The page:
A few years ago it seemed that every time I visited my mother I left with a bag or box full of “treasures” she was giving to me. I finally asked her about this sudden urge to get rid of things. She told me “It took me 30 years to collect all this junk… It will take me another 30 to get rid of it.”
Last week as my sister and I were sorting through my mother’s things as part of the process of closing her estate I remembered Mom saying that to me. Yet there we were going through her collection of assorted things which, I am sure, had specific stories and memories attached to them. But for us not knowing the stories or possessing the memory it was just things to look at and wonder what to do with them.
Some things we recognized but they still provided surprise. I was amazed to find detailed scrapbooks of my career containing articles and pictures I had not saved and letters and cards I sent her which she had tucked away. It was bittersweet to look at them – some representing correspondence where we were disagreeing. I wished I had written more of my memories and gratitude and less of my trying to get her to think, believe and act as I wanted her to, and as she never could.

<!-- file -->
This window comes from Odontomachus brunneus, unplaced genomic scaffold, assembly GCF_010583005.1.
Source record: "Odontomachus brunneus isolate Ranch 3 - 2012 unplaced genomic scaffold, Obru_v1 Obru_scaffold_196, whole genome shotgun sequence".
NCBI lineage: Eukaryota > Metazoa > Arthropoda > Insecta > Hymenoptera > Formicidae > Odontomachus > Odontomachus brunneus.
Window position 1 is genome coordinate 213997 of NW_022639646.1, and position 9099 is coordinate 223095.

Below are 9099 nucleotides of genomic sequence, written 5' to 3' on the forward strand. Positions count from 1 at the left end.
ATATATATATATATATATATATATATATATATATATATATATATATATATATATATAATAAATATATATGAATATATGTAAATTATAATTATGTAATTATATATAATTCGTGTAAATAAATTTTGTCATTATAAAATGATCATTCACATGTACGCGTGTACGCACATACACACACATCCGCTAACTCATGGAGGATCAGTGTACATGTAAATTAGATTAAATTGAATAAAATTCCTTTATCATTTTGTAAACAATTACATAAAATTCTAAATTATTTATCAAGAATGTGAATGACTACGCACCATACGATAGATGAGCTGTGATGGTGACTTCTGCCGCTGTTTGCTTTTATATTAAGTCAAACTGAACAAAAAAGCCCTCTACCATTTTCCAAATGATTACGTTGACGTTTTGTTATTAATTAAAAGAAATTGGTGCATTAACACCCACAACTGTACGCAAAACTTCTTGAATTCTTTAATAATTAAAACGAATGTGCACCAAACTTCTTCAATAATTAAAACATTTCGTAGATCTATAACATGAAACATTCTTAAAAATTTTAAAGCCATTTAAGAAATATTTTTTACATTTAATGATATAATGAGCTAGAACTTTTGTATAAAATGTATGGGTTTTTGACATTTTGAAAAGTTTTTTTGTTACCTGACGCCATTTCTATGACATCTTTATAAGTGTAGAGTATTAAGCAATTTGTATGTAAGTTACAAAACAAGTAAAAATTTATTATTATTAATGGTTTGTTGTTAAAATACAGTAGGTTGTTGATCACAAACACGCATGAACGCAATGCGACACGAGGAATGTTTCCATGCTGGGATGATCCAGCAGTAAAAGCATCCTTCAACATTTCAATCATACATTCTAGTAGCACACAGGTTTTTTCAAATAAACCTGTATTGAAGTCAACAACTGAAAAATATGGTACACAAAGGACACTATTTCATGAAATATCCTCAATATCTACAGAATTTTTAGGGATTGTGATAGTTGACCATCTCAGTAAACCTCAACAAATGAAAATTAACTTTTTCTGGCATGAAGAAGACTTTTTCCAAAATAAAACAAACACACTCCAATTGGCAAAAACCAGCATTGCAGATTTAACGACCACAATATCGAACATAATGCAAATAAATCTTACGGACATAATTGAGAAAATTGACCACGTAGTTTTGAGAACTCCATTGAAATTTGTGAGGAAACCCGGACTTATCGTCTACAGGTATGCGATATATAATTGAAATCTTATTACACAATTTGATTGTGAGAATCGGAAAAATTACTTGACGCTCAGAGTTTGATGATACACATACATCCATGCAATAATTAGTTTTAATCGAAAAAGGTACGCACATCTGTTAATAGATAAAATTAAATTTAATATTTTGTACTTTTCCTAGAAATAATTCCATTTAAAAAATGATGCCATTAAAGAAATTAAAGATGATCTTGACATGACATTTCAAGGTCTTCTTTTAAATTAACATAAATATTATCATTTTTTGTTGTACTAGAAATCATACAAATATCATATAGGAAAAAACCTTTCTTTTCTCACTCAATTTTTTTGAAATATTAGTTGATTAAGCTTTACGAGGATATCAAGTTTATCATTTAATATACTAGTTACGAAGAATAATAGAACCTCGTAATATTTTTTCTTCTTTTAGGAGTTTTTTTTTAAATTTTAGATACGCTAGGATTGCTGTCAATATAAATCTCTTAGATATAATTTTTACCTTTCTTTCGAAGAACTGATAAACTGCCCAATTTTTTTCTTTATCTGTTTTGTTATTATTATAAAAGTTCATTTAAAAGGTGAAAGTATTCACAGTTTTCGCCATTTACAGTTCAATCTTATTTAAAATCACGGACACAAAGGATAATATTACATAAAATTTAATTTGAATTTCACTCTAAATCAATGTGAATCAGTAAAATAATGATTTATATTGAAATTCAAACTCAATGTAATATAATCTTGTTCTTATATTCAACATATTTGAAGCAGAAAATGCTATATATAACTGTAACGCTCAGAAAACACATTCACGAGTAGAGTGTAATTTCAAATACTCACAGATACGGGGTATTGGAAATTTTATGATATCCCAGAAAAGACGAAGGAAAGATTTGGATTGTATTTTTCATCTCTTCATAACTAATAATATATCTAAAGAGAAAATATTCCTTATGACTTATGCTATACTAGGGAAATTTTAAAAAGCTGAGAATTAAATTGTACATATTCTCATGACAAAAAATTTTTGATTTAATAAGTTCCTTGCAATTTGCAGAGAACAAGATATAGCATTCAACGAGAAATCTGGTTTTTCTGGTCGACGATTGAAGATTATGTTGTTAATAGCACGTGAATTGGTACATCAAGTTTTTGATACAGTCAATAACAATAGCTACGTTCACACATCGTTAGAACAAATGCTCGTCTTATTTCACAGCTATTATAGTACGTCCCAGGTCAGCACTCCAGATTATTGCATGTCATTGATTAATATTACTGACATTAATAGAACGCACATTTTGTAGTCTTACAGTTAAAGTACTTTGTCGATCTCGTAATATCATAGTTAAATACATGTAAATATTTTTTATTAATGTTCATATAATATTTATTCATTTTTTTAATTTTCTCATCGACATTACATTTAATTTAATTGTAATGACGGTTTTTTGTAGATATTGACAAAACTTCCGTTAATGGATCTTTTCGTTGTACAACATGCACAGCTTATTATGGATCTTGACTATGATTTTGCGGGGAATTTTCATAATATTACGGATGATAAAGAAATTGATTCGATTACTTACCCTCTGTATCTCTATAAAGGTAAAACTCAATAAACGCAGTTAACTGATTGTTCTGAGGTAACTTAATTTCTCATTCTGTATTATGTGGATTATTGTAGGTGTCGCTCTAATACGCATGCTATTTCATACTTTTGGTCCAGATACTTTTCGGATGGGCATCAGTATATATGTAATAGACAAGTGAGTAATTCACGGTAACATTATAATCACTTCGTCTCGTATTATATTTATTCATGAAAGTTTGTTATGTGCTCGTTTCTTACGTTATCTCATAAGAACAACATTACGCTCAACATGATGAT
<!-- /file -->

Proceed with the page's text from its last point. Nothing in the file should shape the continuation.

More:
Part of me wanted to box all this stuff up and bring it home. But within me I knew I do not need all of these things to have memories, the things are not my legacy. A few well-chosen mementos are enough. Better we should give things to those who need them and want them rather than to keep them in boxes or unused on the shelf.
To take any proceeds from liquidating some of these things and use it to feed families or educate children will serve her memory and her faith better than building a museum to her in the china cabinet, bookshelf, attic or basement.
As we loaded a few things into the car to drive home I could almost hear her laughing. I am now learning the lessons she learned – memories are what we need to make and to keep. Stuff we can get rid of… Because the more we possess the more it possesses us.